CASTROVILLE, Calif. — Make no mistake about it, Bub, this here is 'choke country.
At one end of town is the Artichoke Inn; at the other, the Giant Artichoke Restaurant. In between, a sign spanning the main street claims Castroville as the "Artichoke Center of the World." From under that sign pass fully 85% of all the homely but toothsome thistles grown in this country.
Money and Attention
How better, then, to have a little fun, raise a little money and attract a little attention than to publicly and prodigiously lionize the artichoke?
This tiny coastal farm town 70 miles south of San Francisco has been at it for 28 years, attracting upwards of 50,000 'choke-aholics every September and making its annual Artichoke Festival one of America's biggest crop parties.
Along with the equally popular Gilroy Garlic Festival, Castroville's 'choke fest also is helping to make California the country's most festive farm state, with a cornucopia of crop celebrities sprouting from Oxnard to Dinuba.
Plenty of states have a festival or two to celebrate their top crops--from Washington apples to Florida oranges; some put on a dozen or more pageants. None, however, can match the variety and number of festivals in California, where hardly a week passes without someone celebrating something somewhere, either exotic kiwis or good ol' sweet corn.
"They are springing up all over the place now, to celebrate any vegetable or fruit or object you can think of," said Budd Perez, volunteer booster of a successful Strawberry Festival in, of all places, Prunedale. "You can't hardly find a place without one any more."
The number of California festivals now approaches 100--not counting county fairs or general-purpose "harvest festivals." Eight towns sponsor apple festivals, four celebrate blackberries, and at least 14 fete wine, grapes or both.
Banana Slug Festival
The trend has gained enough attention to prompt parodies in several of the state's more hip small towns. Monte Rio, for example, hosts the annual Banana Slug Festival--the "Slugfest"--and Coulterville sponsors a Coyote Howling Festival, while Forestville and Columbia both honor poison oak.
Elizabeth Poole, publisher of The Paper, an alternative weekly in Monte Rio and the banana slugs' best friend, said the Slugfest began as a joke because other small towns had something to celebrate "but nothing will grow under our (shady) redwoods . . . except the banana slug."
The panorama of agriculture honored in California is remarkable. South Carolina may salute hominy grits and Maine the wild blueberry, but California parties for just about anything that grows on trees or sprouts from the ground--from almond blossoms to zucchini.
Some crops are natural California celebrities--avocados, oranges and dates--but who would have guessed the Golden State also had soft spots for potatoes and cotton and dry beans? Seafood also has been caught up in the trend: clams, crabs, squid and salmon all have their own festivals; three towns champion the crawdad.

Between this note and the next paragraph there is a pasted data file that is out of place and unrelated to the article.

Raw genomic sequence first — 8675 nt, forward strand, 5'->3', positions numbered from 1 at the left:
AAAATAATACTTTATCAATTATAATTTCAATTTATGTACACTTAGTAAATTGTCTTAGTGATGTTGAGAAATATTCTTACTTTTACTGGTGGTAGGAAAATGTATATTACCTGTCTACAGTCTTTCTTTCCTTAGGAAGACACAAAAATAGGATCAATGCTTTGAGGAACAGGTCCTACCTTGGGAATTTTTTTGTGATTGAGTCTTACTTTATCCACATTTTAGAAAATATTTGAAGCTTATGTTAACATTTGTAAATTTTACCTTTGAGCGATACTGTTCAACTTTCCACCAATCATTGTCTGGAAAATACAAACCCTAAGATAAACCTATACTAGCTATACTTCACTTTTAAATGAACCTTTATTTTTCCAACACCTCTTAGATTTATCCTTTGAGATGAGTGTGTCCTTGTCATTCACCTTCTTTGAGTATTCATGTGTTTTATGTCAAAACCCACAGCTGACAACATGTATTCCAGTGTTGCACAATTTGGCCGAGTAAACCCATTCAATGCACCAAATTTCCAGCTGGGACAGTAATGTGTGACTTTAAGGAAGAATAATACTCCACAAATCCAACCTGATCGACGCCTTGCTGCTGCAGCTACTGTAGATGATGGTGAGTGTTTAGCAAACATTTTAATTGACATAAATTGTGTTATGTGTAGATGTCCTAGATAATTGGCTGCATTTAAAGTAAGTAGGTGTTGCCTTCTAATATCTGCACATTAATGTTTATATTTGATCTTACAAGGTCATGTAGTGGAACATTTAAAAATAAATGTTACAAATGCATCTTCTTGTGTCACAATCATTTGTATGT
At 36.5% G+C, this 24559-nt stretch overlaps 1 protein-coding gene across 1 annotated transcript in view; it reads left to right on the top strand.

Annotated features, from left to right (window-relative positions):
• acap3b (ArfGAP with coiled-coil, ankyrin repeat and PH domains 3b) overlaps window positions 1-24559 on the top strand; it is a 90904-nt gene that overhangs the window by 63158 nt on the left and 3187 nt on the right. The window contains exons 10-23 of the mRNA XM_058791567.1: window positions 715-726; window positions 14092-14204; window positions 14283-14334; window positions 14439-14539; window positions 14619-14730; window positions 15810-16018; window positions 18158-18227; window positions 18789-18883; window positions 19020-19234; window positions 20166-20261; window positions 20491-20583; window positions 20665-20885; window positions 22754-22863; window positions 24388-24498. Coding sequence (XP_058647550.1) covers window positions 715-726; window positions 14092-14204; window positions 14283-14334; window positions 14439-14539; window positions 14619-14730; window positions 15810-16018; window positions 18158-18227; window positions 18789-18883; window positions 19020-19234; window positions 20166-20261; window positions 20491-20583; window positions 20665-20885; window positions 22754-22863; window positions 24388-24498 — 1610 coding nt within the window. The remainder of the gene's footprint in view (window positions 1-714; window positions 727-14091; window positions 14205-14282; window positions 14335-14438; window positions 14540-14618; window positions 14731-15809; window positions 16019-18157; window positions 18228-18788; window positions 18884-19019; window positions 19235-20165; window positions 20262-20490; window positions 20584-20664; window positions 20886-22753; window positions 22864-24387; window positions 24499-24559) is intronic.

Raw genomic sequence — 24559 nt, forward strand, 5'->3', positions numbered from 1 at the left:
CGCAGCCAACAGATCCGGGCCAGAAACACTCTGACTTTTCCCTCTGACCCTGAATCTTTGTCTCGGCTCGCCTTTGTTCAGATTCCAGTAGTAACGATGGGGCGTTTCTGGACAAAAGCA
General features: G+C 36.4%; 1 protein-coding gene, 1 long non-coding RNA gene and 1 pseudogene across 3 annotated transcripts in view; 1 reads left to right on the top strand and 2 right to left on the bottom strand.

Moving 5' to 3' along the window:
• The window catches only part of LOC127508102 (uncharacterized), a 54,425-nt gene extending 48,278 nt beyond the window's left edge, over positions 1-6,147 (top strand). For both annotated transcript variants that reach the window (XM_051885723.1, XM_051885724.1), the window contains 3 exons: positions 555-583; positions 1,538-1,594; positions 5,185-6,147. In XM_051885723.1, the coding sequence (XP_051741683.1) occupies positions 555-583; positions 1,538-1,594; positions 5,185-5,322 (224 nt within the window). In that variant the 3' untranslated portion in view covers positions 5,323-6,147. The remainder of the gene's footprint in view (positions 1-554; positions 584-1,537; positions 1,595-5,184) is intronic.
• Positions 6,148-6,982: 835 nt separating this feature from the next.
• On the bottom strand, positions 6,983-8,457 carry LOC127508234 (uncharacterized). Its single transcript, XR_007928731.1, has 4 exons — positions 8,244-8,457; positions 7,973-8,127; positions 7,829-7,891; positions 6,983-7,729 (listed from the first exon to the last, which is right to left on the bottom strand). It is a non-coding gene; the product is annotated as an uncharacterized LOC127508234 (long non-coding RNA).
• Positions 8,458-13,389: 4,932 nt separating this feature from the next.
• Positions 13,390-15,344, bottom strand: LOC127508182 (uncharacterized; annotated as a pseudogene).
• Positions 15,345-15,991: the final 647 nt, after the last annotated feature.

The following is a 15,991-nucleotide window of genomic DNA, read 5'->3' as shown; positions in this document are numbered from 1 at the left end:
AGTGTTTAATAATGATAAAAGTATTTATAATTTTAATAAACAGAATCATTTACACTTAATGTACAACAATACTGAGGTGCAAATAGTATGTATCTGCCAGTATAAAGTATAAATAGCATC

Flower festivals also have begun to blossom, with festivals starring lilies and begonias, rhododendrons and daffodils. Festival fever has even hit several cities entirely without agriculture--Pacifica, for example, plays host to the Fog Festival and Sutter Creek celebrates sourdough bread.
Several things account for the flourish of festivals, organizers said. Many are started to raise cash for local charities. Other festivals are thrown by growers to promote their produce.
A spokeswoman at the California Department of Food and Agriculture said the festivals were one factor behind the economic rebound now being enjoyed by the state's farmers, who last year grossed $14.6 billion for growing 530 different crops.
"The festivals are terrifically important to marketing wine," noted Marian Baldy, wine-marketing specialist and agriculture professor at California State University, Chico. "They introduce a lot of people to small regional wines in a very low-key way, away from that intimidating atmosphere so often associated with wines."
Indeed, the Almond Blossom Festival in Ripon has helped California's almond growers crack the tough Japanese market by giving them a cheery, crop-specific event to which they invite important Japanese importers and retailers, an official at the California Almond Growers Assn. said.
The Kiwi Growers of California, meanwhile, believe that their Kiwifruit Blossom Festival in Chico this spring helped further open the domestic market to their decorative South Pacific fruit. California, they note, is not only the biggest state in population, but also a frequent national trend-setter.
The kiwi festival moves to a new town each year, pointing out a potentially prickly problem--California's bounty is so diffuse that some growers choose not to sponsor festivals because they cannot decide where to hold them.